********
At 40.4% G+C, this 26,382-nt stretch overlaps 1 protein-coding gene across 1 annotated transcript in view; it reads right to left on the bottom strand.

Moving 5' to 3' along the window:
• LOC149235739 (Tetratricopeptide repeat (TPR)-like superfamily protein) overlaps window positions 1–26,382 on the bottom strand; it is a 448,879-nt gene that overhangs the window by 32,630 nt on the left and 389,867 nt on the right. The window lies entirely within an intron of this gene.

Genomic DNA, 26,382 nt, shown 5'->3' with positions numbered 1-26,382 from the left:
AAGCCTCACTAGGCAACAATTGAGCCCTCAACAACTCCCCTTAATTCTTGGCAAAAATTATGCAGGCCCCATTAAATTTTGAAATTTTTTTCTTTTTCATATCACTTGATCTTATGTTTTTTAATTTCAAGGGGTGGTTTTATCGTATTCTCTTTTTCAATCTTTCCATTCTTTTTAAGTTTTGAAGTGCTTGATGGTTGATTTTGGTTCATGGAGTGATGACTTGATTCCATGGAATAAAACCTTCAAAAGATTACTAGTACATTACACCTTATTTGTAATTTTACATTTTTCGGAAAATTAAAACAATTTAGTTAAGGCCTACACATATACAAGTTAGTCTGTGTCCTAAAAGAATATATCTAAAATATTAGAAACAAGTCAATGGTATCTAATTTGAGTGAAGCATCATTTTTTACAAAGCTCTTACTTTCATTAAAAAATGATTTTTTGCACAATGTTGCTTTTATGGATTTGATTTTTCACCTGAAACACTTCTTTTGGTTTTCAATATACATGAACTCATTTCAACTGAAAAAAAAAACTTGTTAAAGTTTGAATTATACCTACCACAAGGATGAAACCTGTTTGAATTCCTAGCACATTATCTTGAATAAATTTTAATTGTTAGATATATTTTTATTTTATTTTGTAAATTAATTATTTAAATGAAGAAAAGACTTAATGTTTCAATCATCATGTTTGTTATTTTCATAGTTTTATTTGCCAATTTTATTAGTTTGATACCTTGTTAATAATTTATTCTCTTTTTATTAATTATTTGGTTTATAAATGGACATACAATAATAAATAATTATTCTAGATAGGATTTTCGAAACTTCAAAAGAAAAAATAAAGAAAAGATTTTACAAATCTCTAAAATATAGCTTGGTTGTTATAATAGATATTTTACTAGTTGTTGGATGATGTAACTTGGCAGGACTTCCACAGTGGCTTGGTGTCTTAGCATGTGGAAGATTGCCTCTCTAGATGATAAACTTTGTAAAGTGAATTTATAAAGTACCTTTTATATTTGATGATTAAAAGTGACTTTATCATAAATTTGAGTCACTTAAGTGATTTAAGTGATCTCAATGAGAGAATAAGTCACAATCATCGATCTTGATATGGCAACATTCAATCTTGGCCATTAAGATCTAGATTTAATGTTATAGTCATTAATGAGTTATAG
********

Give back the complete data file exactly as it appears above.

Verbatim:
At 40.4% G+C, this 26,382-nt stretch overlaps 1 protein-coding gene across 1 annotated transcript in view; it reads right to left on the bottom strand.

Moving 5' to 3' along the window:
• LOC149235739 (Tetratricopeptide repeat (TPR)-like superfamily protein) overlaps window positions 1–26,382 on the bottom strand; it is a 448,879-nt gene that overhangs the window by 32,630 nt on the left and 389,867 nt on the right. The window lies entirely within an intron of this gene.

Genomic DNA, 26,382 nt, shown 5'->3' with positions numbered 1-26,382 from the left:
AAGCCTCACTAGGCAACAATTGAGCCCTCAACAACTCCCCTTAATTCTTGGCAAAAATTATGCAGGCCCCATTAAATTTTGAAATTTTTTTCTTTTTCATATCACTTGATCTTATGTTTTTTAATTTCAAGGGGTGGTTTTATCGTATTCTCTTTTTCAATCTTTCCATTCTTTTTAAGTTTTGAAGTGCTTGATGGTTGATTTTGGTTCATGGAGTGATGACTTGATTCCATGGAATAAAACCTTCAAAAGATTACTAGTACATTACACCTTATTTGTAATTTTACATTTTTCGGAAAATTAAAACAATTTAGTTAAGGCCTACACATATACAAGTTAGTCTGTGTCCTAAAAGAATATATCTAAAATATTAGAAACAAGTCAATGGTATCTAATTTGAGTGAAGCATCATTTTTTACAAAGCTCTTACTTTCATTAAAAAATGATTTTTTGCACAATGTTGCTTTTATGGATTTGATTTTTCACCTGAAACACTTCTTTTGGTTTTCAATATACATGAACTCATTTCAACTGAAAAAAAAAACTTGTTAAAGTTTGAATTATACCTACCACAAGGATGAAACCTGTTTGAATTCCTAGCACATTATCTTGAATAAATTTTAATTGTTAGATATATTTTTATTTTATTTTGTAAATTAATTATTTAAATGAAGAAAAGACTTAATGTTTCAATCATCATGTTTGTTATTTTCATAGTTTTATTTGCCAATTTTATTAGTTTGATACCTTGTTAATAATTTATTCTCTTTTTATTAATTATTTGGTTTATAAATGGACATACAATAATAAATAATTATTCTAGATAGGATTTTCGAAACTTCAAAAGAAAAAATAAAGAAAAGATTTTACAAATCTCTAAAATATAGCTTGGTTGTTATAATAGATATTTTACTAGTTGTTGGATGATGTAACTTGGCAGGACTTCCACAGTGGCTTGGTGTCTTAGCATGTGGAAGATTGCCTCTCTAGATGATAAACTTTGTAAAGTGAATTTATAAAGTACCTTTTATATTTGATGATTAAAAGTGACTTTATCATAAATTTGAGTCACTTAAGTGATTTAAGTGATCTCAATGAGAGAATAAGTCACAATCATCGATCTTGATATGGCAACATTCAATCTTGGCCATTAAGATCTAGATTTAATGTTATAGTCATTAATGAGTTATAG